A baby boy born Thursday morning at Medical City Dallas is at the center of a custody dispute between the biological parents, the surrogate who carried the child, and now Dallas County and the state of Texas.

Attorneys for the surrogate, a woman from Collin County who's successfully served as a surrogate twice before, said she agreed to carry the child for a couple from out of state. But at 16 weeks of pregnancy, doctors discovered the baby had a heart problem.

The surrogate and the biological parents were reportedly informed the child would need life-saving surgery within three to four days of birth after the unborn baby was diagnosed with hypoplastic left heart syndrome (HLHS). HLHS is a birth defect where the left side of the heart is critically underdeveloped and unable to effectively pump blood to the body.

The surrogate said the biological parents informed her in July that because of the diagnosis they didn't want her to carry the baby to term and demanded she have an abortion, which she refused. At that time, the surrogate said, the biological parents discontinued covering her medical costs.

In the interim, both the Dallas County District Attorney's Office and the Office of the Texas Attorney General have become involved in the case.

Michael Snipes, the first assistant district attorney at the Dallas County District Attorney's Office, confirmed to News 8 that two DAs in the office have been assigned to the case.

“The District Attorney's Office, specifically the Juvenile Division, is doing whatever we can, whatever it takes, to save this baby's life,” Snipes said of making sure the child gets the surgery doctors said he needs.

Child Protective Services said they haven't yet been asked to be involved because a court order for intervention hasn't yet been issued.

The surrogate, per her contract with the biological parents, has no legal standing. The common procedure wouldn't allow the surrogate to see the child after he was born.

Born by C-section, the baby boy is now believed to be in the legal custody of the biological parents at Medical City Dallas, where a decision will be made whether to proceed with the life-saving surgery.

Officials with Medical City Dallas didn't return requests for comment as of late Thursday afternoon. But due to medical privacy standards, it wouldn't be unusual for them to remain silent in such a case.

“We reached out to the doctors involved and expressed our client's desire and expressed our belief that if the biological parents did not authorize medical care today that other legal avenues will need to be taken,” said Karen Turner, an attorney for the surrogate. “We were hoping to hear from the opposing parents because it would have been the expected or humane or intuitive thing to respond.”

“And another thing important to know, no doctor ever suggested an abortion was appropriate or necessary. Because these babies are born or treated all the time.”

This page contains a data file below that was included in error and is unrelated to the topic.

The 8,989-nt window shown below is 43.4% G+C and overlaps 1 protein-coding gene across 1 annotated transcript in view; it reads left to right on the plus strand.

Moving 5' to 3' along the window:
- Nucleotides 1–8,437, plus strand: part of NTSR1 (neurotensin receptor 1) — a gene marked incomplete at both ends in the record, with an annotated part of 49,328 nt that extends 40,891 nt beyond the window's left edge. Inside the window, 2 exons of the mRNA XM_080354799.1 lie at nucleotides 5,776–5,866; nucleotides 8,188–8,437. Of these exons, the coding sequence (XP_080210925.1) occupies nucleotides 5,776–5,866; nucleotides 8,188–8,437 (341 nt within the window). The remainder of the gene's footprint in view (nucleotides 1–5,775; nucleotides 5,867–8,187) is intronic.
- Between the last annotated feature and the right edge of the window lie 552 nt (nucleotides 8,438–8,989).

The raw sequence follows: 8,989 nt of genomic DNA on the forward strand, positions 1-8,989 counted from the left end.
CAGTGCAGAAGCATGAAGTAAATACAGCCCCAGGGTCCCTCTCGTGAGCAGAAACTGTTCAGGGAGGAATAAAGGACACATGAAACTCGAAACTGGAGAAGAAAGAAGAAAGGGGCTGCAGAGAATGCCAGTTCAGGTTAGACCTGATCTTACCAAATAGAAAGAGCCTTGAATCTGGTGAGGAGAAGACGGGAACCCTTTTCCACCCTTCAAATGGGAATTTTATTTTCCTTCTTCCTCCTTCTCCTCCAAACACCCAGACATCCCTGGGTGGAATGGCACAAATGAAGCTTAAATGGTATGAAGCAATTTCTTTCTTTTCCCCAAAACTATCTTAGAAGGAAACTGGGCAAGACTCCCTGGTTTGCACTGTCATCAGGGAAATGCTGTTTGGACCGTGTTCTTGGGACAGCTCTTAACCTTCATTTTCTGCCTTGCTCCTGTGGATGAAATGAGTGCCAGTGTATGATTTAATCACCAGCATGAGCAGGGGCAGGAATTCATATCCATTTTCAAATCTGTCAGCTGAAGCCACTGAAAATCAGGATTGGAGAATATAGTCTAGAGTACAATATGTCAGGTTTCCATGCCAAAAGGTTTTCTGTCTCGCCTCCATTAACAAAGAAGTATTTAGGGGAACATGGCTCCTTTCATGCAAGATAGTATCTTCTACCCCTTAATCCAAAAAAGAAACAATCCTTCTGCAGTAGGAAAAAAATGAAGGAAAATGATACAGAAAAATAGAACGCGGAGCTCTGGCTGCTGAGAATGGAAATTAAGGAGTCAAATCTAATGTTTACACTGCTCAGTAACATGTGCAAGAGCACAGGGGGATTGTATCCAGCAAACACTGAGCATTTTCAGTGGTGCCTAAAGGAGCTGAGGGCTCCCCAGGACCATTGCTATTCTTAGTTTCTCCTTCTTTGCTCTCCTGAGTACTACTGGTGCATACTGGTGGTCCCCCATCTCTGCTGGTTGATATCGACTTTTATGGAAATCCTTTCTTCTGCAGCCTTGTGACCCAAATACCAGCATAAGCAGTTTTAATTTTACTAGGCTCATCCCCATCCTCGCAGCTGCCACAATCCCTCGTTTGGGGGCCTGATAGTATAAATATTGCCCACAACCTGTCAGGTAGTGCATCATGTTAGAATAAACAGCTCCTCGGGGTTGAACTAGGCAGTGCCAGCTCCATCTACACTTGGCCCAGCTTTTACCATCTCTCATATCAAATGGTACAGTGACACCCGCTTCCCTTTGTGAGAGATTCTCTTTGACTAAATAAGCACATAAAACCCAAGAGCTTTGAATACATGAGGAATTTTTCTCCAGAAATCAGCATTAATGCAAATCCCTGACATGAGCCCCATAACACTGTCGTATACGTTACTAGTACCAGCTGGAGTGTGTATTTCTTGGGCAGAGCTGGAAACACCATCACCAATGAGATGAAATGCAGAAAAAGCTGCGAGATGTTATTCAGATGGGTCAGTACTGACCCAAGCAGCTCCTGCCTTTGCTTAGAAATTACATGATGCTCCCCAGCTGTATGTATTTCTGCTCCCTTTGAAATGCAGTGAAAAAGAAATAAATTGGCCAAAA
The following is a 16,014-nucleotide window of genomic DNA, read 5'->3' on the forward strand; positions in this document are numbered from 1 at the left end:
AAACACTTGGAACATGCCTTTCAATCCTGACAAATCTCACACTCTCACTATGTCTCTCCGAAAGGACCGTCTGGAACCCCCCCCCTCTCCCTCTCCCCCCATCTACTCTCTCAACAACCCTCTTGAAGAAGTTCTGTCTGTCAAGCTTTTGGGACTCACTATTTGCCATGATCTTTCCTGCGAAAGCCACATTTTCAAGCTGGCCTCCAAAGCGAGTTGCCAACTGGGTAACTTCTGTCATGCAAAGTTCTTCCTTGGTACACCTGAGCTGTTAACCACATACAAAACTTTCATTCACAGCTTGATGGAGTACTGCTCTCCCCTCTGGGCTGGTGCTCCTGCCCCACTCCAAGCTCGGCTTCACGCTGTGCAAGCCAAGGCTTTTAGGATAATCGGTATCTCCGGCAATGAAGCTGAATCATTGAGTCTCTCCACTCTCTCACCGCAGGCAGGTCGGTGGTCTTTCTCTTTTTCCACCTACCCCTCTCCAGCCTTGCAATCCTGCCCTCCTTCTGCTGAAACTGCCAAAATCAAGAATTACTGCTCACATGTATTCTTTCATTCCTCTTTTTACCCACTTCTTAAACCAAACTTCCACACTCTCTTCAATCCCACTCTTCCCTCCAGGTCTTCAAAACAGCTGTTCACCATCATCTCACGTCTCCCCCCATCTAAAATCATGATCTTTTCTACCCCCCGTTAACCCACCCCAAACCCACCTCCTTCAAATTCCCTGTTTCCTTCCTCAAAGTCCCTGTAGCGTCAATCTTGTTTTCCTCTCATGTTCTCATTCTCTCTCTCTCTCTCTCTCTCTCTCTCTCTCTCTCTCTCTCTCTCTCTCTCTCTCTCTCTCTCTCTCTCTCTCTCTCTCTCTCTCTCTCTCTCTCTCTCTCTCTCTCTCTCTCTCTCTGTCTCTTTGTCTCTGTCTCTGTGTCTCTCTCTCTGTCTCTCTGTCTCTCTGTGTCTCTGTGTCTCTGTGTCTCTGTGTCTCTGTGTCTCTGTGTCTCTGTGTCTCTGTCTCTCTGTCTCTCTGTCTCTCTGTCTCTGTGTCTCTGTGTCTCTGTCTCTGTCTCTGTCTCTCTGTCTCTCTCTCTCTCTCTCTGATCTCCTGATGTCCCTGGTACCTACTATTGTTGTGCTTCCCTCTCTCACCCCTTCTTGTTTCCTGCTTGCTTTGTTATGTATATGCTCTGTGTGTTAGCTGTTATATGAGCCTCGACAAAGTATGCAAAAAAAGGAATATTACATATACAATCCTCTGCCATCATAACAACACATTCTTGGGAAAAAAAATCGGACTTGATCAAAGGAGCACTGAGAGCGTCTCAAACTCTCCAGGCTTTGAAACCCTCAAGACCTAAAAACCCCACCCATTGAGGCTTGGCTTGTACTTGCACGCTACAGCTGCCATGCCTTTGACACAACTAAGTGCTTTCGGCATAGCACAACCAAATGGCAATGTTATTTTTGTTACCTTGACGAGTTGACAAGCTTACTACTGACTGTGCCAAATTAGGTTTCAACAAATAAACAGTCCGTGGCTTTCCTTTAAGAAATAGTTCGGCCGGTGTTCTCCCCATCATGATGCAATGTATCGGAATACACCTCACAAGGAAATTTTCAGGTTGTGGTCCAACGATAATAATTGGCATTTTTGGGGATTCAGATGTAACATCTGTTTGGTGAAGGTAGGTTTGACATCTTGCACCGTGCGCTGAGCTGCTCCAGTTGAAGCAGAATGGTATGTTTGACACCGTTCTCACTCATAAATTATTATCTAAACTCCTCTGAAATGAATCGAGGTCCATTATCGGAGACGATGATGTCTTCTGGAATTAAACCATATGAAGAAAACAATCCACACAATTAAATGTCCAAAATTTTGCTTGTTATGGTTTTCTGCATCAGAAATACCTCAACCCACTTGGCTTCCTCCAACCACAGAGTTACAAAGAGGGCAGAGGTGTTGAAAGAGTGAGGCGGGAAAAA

Attorneys John Schorsch and Karen Turner of Dallas represent the surrogate mother who is from the DFW area.

"There's a difference of opinion on how the baby should have been or might have been handled post and pre-birth because there is a demarcation," said Schorsch.

The biological parents, who have not been publicly identified are from a different state, which makes an already complex issue even more complex. The surrogate group that organized the surrogacy also happens to be from another state.

"My client doesn't believe in abortion, and she was never told by any doctor that this type of defect is a reason to abort a child," said Turner.

The attorneys argue Texas Health code protects the surrogate mom's right not to abort. Answers aren't so clear when you're dealing with so many other entities.

"There's a lack of uniformity in surrogacy contracts. There's a lack of uniformity because of the different legal regimes state to state," Schorsch said.

It is believed the baby boy born Thursday will need surgeries and one likely very soon. Medical City could not confirm any details because of HIPPA rules.

"All she's ever wanted is for this child to have a fighting chance," said Turner.

Now that the child is born, the attorneys say their client has little say now, especially after they say it was made clear to them by the biological parents that life-saving measures would not be taken after birth.

"The birth mother, our client, is more or less locked out from the ongoing flow of information," Schorsch said.

It is unclear what has happened since the birth. What is clear is that Texas Attorney General Ken Paxton and Dallas' Assistant District Attorney are now involved.

WFAA reached out the biological parent's attorneys but have not heard back. Attorneys Schorsch and Turner also have not heard back and want to ask whether life-saving measures for this child in place.

"That silence is resounding. They could have fixed a lot of things with a simple response and they chose not to," Schorsch said.